Canadians crush Germans in World Baseball Classic Final

Germany's big hitter Max Kepler-Rozycki failed to fire in the final. Photo Walter Keller.In a display of power hitting and strong pitching, Canada comfortably defeated Germany 11-1 Monday night in the World Baseball Classic Qualifier tournament in Regensburg to earn a berth in the 2013 World Baseball Classic in the US next March.

It was the second victory by Canada over Germany in the tournament after an earlier 16-7 win, with both victories clearly illustrating the gap which German baseball still must close in order to reach the upper levels of world baseball.

Germany underscored that it is one of the better European baseball teams in its two lopsided victories - both by scores of 16-1 - over the Czechs and Great Britain. But against the Canadians, a team loaded with Triple-A and Double-A minor league players, Germany was clearly overmatched.

Canada quickly took control of the game, going up 4-0 in the first inning, paced by a two-run home run by Chris Robinson. German hurler Andre Hughes of the Solingen Alligators had control problems in walking three batters, two of whom came in to score, one of them an unearned run on a fielding error by first baseman Donald Lutz.

After getting two quick outs in the second inning, Hughes ran into trouble after giving up back-to-back doubles to Tim Smith and Jimmie van Ostrand, giving up a further run for a 5-0 deficit. German coach Greg Frady had seen enough, yanking Hughes and bringing in Eugen Heilmann, another Bundesliga pitcher, from the Paderborn Untouchables. Canada was unimpressed, with Adam Loewen greeting Heilmann's first pitch by hammering it over the left field wall for a two-run home run and a 7-0 lead.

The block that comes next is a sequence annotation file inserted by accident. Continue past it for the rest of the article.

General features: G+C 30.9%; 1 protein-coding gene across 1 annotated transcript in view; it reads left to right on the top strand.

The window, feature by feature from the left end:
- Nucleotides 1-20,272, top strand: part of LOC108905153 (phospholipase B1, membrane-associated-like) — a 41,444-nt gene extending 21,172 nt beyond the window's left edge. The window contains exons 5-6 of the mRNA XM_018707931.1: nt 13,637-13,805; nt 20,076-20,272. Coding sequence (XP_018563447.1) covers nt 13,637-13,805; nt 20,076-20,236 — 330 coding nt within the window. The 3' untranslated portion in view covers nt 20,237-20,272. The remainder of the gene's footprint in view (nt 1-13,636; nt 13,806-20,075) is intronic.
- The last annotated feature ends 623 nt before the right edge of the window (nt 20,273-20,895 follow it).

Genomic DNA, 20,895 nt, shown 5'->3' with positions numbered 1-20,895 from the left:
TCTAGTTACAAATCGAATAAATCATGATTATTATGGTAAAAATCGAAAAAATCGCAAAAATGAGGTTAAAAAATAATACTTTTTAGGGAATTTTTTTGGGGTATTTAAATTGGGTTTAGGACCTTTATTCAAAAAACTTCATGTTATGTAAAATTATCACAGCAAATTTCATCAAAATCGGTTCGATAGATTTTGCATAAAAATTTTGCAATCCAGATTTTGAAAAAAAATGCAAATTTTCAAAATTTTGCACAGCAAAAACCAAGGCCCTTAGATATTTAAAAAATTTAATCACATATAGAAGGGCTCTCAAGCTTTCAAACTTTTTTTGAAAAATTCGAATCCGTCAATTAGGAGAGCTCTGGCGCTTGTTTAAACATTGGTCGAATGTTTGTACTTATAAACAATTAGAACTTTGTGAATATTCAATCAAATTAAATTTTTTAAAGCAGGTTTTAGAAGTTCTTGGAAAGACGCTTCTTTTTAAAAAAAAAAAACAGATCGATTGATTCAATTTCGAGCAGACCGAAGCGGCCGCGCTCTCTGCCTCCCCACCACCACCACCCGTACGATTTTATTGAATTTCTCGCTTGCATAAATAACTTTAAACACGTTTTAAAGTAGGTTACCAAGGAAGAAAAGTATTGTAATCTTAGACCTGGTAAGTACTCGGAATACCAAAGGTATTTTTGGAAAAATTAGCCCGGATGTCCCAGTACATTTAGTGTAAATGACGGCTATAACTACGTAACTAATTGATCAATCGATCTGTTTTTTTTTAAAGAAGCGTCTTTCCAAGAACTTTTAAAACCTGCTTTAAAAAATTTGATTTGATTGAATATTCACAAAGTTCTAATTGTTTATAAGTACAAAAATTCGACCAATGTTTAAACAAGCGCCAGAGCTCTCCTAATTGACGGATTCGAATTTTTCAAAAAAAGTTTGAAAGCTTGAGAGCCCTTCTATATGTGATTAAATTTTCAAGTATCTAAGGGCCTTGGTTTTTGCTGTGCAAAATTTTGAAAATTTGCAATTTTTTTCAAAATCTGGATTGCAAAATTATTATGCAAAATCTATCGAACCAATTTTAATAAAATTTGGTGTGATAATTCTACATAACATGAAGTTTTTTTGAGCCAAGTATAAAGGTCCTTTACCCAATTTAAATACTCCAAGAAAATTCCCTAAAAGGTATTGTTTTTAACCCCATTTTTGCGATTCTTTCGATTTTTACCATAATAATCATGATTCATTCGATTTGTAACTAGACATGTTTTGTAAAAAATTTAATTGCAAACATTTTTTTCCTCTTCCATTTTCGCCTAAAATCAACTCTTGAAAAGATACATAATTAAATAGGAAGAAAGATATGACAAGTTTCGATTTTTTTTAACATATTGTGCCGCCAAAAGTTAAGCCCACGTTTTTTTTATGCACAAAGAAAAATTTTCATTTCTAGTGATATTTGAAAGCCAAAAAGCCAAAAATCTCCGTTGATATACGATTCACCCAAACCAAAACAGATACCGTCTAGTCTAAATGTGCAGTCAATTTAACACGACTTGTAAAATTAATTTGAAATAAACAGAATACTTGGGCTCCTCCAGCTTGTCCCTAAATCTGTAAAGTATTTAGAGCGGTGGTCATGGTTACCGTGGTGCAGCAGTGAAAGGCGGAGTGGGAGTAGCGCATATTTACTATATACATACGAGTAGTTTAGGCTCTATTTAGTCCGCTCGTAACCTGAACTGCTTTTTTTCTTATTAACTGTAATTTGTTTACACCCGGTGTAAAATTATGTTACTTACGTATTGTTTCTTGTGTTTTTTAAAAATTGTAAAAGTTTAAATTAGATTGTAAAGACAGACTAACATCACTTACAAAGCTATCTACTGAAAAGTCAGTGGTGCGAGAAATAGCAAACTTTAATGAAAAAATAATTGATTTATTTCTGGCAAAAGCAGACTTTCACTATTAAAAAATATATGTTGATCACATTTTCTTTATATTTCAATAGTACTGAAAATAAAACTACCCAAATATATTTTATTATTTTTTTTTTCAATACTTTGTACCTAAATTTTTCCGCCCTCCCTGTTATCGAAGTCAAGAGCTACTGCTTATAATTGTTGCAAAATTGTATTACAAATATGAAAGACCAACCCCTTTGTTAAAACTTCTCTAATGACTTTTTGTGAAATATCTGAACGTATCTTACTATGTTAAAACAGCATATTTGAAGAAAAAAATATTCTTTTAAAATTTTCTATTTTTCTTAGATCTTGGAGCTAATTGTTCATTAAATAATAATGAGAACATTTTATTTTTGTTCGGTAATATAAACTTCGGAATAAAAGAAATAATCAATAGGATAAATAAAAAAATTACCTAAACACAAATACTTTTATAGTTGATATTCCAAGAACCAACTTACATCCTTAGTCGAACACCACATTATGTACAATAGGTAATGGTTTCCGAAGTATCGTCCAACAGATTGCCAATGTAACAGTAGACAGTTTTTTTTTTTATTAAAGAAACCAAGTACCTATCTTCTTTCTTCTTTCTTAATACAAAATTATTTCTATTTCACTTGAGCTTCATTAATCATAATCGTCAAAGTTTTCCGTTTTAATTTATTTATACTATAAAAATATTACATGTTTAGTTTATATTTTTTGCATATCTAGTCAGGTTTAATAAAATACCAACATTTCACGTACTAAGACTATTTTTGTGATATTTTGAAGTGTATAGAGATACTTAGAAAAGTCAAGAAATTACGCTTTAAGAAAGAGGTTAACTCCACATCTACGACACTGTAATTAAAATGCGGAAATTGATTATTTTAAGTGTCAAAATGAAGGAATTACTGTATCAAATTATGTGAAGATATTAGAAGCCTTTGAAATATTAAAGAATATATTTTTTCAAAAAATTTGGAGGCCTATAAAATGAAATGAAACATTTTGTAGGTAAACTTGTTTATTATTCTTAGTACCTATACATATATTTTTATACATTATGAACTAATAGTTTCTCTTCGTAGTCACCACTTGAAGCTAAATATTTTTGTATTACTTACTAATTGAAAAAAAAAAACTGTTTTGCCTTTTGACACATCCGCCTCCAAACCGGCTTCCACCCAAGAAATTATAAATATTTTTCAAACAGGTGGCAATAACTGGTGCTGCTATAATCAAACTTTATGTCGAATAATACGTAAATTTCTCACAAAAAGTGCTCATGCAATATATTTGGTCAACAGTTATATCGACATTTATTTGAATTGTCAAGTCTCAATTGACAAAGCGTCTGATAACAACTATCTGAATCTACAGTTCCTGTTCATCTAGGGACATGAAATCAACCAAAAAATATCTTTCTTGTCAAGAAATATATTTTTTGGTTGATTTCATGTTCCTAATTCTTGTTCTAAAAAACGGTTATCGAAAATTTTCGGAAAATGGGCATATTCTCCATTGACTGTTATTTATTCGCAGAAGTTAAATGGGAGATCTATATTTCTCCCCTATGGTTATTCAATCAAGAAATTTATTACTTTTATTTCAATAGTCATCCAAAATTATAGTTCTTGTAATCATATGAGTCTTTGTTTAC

A few batters later, with Heilmann in trouble, Frady changed pitchers again, bringing in Luke Sommer, a lefthander who plays in The Netherlands' semi-professional Honkbal league. After holding Canada scoreless in the third inning, Sommer gave up a solo home run to van Ostrand for an 8-0 lead for the North Americans.

German batters meanwhile were being silenced by Canadian pitcher Andrew Albers, 26. A pitcher without overpowering speed, Albers mixed up his pitches - offspeed curves, sinkers and the occasional fastball in the upper 80 mph range - to set down the first nine German batters of the game. Eric Suttle, leading off the fourth inning, then got Germany's first hit, a little squib shot that Albers could not handle. But Suttle was left stranded at first as Albers retired the next three batters.

Germany finally got on the board in the fifth inning, when Aaron Altherr - one of the US nationals who qualified for German nationality under WBC rules - hit a line drive over the center field fence in the deepest part of the ballpark.

For the next three innings the Canadian batters were kept quiet by Sommer and then by former Major League pitcher Will Ohmann, while Canada's pitchers did the same against the German team. Then in the eighth inning, Canada scored three times, with two runs driven in on a double by Bowman. With the 11-1 lead, the game was stopped there under the ten-run rule.

The final game capped a five-day tournament which originally also included Great Britain and the Czech Republic. Both those nations ultimately were sent home under the so-called "double elimination" tournament modus, setting up Monday's showdown between the pre-tournament favourites Canada and Germany. All the pressure was on Canada, however, given its roster loaded with Triple-A and Double-A minor league players. Canada was forced to go through the qualification because it had failed to gain a single victory in the 2009 tournament.

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